Slug and Snail Control

Slug feeding in garden1

Slug feeding in gardenSlugs and snails chew irregular holes with smooth edges in leaves, stems, and ripening fruits of vegetables and other succulent plants. Control slugs and snails by handpicking, traps, and barriers.

Concentrate your slug and snail control efforts early in the garden season as the weather begins to warm and these pests begin to feed and reproduce. Follow-up regularly to eliminate those undetected or newly hatched.

Slugs and snails are grayish or brownish worm-like mollusks 1 to 2 inches long with legless bodies. Snails have spiral shells; slugs do not. Females lay white eggs encased in slime buried in the soil. Young slugs and snails look their parents only smaller.

Methods to control slugs and snails in the garden:

Hand-picking. Handpick snails and slugs by flashlight at night when they are most active. Drop them into a can or bucket of soapy water where they will drown or kill them by sprinkling table salt on them or crush them. In the vegetable garden, search for slugs and snails near and on leafy crops and also on and around maturing fruiting crops such as strawberries and tomatoes.

Like other mollusks, snails and slugs need to be moist at all times. During the day, they retreat to cool, damp, dark hiding places—under low growing plants or under boards or flower pots. At night they move about freely to feed–even crossing sidewalks and driveways. They are most active beginning about two hours after sunset until about two hours before sunrise. This is when searching out and handpicking slugs and snails is the most effective.

Look for slugs and snails around the stems of plants and also under leaves well up into the plant. The slimy mucus slugs and snails secrete to move over dry surfaces also acts as an adhesive which allows them to move upside down on plant stems and leaves. The mucus also can act as a thread which will allow slugs to lower themselves from one leaf or branch to another as they feed.

In cold weather, search for slugs near the crown of perennial plants where they burrow under to feed on roots. Snails set a hard, transparent film across their shell opening during cold weather and will shelter under boards and plants.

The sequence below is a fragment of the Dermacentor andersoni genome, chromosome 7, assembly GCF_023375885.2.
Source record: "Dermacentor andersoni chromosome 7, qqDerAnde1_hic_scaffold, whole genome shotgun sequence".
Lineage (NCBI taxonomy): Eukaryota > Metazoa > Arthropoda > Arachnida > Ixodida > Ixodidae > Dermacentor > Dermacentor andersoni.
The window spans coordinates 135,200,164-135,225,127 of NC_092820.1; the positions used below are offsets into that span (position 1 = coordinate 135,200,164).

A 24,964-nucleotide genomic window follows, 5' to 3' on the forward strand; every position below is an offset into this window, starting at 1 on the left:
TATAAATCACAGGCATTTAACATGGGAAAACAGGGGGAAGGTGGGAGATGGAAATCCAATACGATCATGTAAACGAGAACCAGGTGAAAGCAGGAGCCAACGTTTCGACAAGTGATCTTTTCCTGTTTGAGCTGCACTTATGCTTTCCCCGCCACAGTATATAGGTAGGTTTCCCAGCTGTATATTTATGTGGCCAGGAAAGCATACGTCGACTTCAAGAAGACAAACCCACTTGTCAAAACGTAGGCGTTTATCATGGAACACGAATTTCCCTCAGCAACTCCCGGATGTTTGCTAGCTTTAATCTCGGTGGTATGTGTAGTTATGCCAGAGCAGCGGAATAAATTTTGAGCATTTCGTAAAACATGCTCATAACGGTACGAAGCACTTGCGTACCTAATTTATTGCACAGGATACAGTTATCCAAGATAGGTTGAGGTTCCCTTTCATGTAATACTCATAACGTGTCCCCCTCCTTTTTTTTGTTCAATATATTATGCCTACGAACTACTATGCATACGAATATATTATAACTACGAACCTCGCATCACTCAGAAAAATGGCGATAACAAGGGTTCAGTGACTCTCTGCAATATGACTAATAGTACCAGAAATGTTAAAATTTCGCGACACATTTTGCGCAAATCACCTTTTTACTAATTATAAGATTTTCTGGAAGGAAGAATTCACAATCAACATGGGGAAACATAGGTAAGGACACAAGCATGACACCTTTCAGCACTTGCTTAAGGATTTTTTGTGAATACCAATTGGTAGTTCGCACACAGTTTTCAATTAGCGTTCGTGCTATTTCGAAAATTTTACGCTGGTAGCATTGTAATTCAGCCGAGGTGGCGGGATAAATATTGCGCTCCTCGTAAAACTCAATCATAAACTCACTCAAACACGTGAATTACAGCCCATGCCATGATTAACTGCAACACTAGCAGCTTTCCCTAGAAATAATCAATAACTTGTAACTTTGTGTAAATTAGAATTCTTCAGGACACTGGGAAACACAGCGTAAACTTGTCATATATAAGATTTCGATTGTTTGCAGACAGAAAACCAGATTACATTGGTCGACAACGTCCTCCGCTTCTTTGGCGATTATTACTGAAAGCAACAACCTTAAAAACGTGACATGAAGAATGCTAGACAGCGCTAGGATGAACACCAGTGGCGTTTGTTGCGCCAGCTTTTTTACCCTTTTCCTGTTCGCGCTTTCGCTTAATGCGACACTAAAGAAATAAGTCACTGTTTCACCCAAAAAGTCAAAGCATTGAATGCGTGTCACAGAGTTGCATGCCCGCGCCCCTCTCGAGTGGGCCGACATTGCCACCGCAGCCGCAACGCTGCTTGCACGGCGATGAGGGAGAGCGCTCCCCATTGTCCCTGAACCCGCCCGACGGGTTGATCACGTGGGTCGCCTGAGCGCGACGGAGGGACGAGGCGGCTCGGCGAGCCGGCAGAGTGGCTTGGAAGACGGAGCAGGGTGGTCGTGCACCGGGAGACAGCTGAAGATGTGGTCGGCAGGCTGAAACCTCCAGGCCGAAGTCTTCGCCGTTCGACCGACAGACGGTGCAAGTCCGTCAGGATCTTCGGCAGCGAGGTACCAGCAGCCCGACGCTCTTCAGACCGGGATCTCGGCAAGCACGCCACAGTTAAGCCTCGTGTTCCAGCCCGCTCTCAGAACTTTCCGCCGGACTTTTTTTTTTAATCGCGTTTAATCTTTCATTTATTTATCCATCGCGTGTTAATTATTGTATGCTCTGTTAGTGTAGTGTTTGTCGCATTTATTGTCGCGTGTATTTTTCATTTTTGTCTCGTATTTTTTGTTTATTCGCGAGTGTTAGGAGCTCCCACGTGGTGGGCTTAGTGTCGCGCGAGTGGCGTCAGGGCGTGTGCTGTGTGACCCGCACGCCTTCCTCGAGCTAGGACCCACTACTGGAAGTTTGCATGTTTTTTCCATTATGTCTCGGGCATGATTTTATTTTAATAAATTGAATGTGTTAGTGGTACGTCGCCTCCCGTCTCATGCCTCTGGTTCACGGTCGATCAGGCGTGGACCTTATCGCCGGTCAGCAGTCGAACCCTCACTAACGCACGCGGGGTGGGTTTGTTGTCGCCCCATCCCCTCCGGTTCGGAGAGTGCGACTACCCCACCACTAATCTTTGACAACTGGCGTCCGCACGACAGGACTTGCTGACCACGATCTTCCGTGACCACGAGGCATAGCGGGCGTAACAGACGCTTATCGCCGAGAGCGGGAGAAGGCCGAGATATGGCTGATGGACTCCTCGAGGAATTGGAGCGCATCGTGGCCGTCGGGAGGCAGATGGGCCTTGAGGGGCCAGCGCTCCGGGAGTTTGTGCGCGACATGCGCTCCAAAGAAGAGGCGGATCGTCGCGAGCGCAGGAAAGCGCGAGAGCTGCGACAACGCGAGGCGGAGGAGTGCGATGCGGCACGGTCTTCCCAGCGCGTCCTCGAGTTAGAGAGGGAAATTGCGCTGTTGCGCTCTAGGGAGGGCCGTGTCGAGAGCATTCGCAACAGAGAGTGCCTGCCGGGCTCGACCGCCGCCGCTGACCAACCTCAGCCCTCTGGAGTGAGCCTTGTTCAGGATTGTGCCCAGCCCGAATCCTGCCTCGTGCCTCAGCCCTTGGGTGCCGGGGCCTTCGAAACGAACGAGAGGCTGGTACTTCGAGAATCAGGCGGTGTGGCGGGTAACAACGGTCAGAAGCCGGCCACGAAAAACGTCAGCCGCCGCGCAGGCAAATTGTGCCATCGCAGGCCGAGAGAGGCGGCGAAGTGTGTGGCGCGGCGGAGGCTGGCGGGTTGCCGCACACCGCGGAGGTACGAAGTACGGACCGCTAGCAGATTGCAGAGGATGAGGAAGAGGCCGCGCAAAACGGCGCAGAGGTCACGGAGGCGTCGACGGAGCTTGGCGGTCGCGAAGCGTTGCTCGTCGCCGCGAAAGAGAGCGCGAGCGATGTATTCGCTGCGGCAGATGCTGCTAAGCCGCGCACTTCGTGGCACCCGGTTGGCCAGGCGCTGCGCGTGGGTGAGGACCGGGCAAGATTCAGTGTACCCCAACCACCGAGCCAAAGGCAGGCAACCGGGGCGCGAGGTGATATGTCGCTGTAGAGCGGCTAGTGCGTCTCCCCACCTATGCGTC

Trapping. To trap and handpick snails and slugs during the day, place a wide board, a shingle, or an upturned flower pot alongside plants that need protection. The pests congregate in dark, damp places where the soil is moist and or where there is damp mulch or acidic organic material. (They cannot tolerate dry weather or dry or alkaline soil.) Each morning turn over the cover and collect and crush the pests or kill them with a spray solution of 1:1 household ammonia and water.

Drowning. Drown slugs and snails by placing a shallow pan or tin can with the lip just below soil level filled with beer or 1 teaspoon of baking yeast in 3 ounces of water near plants where the pests feed. Slugs and snails are attracted to the yeast; when they come to drink, they fall in and drown.

Barriers. Snail and slug bodies are soft and sensitive to sharp objects. Sprinkle diatomaceous earth (ground up, powdery prehistoric shellfish), wood ashes, or fine sand around plants you want to protect. The sharp, gritty edges will deter these soft-bodied pests; they are unable to exude enough slime to get over gritty or sharp edges. Once these barriers become wet with rain or irrigation, snails and slugs cab slide across them on a film of water. Dry chaff and straw and wilted vegetation spread around vegetables seedlings or plants also will act as a barrier.

Copper barriers. Strips of copper at least 2 inches wide can be used as a barrier along the edges of raised beds. Copper reacts electrochemically to the slug and snail slime and deters the pests from crossing over. Install copper strips in dry weather. Be sure to eliminate snails and slugs trapped inside the barrier because they can’t get out either.

Soil additives. Mix coarse river sand into humus-rich garden soil; soil that is rich in acidic organic materials attracts snails and slugs but the pests will be deterred or fatally injured by the sharp edges of sand. You can also add worm castings (excrement) to your garden soil. Castings are plant nutrient rich and also alkaline; slugs and snails are deterred by the alkaline.

Natural enemies. Slugs are a favorite food of snakes and toads (which can eat three times their weight in slugs in a day) and also fireflies.



Written by Stephen Albert

Stephen Albert is a horticulturist, master gardener, and certified nurseryman who has taught at the University of California for more than 25 years. He holds graduate degrees from the University of California and the University of Iowa. His books include Vegetable Garden Grower’s Guide, Vegetable Garden Almanac & Planner, Tomato Grower’s Answer Book, and Kitchen Garden Grower’s Guide. His Vegetable Garden Grower’s Masterclass is available online. has more than 10 million visitors each year.

How To Grow Tips

How To Grow Tomatoes

How To Grow Peppers

How To Grow Broccoli

How To Grow Carrots

How To Grow Beans

How To Grow Corn

How To Grow Peas

How To Grow Lettuce

How To Grow Cucumbers

How To Grow Zucchini and Summer Squash

How To Grow Onions

How To Grow Potatoes

Shallots in raised bed1

Grow Shallots in Raised Beds

Chicken stock1

How to Make Chicken Stock With No Recipe